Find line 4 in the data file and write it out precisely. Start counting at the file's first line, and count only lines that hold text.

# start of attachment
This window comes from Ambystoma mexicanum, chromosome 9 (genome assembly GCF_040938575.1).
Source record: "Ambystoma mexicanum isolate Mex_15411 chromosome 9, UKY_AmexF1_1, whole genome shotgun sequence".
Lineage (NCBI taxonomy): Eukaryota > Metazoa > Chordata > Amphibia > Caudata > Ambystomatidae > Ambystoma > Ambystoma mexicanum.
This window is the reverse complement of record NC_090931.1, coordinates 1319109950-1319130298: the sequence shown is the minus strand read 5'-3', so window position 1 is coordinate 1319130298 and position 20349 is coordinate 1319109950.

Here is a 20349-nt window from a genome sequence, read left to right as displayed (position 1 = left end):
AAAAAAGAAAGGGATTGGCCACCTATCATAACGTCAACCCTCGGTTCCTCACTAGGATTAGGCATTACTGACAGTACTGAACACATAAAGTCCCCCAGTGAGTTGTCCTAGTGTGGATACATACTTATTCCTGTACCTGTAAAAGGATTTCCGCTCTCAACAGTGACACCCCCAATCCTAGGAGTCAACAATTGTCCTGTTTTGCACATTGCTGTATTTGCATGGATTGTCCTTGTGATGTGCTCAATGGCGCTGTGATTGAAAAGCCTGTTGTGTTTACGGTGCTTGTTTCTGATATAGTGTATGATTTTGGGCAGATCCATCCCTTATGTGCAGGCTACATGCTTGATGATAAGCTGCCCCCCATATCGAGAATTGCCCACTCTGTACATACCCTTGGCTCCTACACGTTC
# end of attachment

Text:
This window is the reverse complement of record NC_090931.1, coordinates 1319109950-1319130298: the sequence shown is the minus strand read 5'-3', so window position 1 is coordinate 1319130298 and position 20349 is coordinate 1319109950.